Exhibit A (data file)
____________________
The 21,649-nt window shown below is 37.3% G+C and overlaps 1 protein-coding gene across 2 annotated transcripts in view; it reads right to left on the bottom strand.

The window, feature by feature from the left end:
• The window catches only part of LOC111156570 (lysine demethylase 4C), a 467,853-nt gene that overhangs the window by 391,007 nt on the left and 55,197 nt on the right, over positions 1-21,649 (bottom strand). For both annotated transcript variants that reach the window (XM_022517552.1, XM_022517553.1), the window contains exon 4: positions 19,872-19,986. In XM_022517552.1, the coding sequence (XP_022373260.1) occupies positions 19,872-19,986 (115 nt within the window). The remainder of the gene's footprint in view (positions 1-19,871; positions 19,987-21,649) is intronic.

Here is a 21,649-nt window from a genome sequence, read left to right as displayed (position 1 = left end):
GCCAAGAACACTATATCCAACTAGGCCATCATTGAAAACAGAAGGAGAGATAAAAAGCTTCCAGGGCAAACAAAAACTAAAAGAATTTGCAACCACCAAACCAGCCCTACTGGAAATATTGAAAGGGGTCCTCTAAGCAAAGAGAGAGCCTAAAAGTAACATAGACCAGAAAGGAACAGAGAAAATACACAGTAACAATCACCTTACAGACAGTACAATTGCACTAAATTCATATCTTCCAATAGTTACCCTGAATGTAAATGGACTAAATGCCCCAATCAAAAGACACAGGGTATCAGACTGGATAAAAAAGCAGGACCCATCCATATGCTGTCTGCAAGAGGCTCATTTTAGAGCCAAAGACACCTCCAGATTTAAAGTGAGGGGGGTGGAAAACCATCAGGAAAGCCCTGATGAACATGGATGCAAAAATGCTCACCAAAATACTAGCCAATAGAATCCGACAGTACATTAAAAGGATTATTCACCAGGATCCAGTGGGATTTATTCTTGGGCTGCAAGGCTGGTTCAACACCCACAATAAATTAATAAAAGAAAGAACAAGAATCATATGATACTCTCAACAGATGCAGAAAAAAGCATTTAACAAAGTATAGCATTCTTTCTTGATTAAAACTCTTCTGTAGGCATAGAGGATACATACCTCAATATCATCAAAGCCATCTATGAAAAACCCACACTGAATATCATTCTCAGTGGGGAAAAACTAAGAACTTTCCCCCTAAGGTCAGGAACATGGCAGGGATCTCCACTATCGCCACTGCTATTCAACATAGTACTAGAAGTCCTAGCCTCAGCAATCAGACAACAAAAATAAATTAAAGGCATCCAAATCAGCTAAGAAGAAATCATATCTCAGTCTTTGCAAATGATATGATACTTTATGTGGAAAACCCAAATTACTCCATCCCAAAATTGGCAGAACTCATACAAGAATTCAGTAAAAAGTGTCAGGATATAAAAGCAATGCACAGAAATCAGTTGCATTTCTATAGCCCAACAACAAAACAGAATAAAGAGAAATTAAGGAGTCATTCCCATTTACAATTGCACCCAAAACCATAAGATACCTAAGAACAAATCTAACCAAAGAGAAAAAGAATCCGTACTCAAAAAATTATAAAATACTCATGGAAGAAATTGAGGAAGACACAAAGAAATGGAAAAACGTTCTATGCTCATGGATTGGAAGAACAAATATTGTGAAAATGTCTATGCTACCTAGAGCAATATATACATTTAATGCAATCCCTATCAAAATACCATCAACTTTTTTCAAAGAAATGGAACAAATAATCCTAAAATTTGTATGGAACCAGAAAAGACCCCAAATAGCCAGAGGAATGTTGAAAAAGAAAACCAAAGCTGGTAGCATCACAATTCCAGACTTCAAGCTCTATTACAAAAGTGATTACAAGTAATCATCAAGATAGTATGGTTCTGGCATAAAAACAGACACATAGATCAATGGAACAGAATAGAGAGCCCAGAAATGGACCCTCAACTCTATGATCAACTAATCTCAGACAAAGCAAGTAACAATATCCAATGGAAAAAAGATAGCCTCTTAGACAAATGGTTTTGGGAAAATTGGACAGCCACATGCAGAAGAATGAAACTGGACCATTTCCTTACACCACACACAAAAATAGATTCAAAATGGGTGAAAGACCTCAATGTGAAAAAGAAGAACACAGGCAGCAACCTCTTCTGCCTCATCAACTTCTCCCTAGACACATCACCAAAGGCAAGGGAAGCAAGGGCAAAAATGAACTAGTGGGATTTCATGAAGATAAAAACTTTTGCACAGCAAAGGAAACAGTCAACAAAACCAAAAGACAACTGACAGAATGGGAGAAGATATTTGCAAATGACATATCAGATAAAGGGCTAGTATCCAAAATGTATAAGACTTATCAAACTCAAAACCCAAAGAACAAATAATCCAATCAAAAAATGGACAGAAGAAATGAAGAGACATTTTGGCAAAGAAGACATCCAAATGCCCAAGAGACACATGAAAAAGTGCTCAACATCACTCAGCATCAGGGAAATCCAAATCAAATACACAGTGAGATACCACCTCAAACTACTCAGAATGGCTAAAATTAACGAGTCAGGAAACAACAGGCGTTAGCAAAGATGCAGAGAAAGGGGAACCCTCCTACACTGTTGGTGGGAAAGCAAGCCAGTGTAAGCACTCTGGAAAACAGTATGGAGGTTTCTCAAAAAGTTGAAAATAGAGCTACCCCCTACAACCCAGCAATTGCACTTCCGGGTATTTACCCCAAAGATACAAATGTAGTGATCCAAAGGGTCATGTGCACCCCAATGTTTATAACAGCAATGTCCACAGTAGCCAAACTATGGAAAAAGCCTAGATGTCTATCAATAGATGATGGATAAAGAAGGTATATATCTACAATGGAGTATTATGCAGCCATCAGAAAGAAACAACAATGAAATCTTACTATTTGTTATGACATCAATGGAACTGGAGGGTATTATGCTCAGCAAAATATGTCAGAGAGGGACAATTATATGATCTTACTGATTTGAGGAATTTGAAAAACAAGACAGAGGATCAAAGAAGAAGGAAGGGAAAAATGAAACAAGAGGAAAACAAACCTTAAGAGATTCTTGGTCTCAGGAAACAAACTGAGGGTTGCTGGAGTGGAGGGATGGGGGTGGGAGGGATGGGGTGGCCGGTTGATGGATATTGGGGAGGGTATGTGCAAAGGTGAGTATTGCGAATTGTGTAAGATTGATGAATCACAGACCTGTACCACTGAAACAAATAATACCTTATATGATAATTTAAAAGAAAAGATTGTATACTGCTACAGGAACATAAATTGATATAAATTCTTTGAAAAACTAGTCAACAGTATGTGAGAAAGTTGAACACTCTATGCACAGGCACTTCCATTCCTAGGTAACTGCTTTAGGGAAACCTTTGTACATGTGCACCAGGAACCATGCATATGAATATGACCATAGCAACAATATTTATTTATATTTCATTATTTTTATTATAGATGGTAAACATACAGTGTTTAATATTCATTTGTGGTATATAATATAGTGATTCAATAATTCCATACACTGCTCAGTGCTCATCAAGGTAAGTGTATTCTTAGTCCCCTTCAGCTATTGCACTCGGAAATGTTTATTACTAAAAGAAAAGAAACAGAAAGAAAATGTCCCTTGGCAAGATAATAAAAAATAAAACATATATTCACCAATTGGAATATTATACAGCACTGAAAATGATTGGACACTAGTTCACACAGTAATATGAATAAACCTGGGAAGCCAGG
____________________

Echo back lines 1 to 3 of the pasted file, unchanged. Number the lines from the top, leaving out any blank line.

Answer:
The 21,649-nt window shown below is 37.3% G+C and overlaps 1 protein-coding gene across 2 annotated transcripts in view; it reads right to left on the bottom strand.

The window, feature by feature from the left end:
• The window catches only part of LOC111156570 (lysine demethylase 4C), a 467,853-nt gene that overhangs the window by 391,007 nt on the left and 55,197 nt on the right, over positions 1-21,649 (bottom strand). For both annotated transcript variants that reach the window (XM_022517552.1, XM_022517553.1), the window contains exon 4: positions 19,872-19,986. In XM_022517552.1, the coding sequence (XP_022373260.1) occupies positions 19,872-19,986 (115 nt within the window). The remainder of the gene's footprint in view (positions 1-19,871; positions 19,987-21,649) is intronic.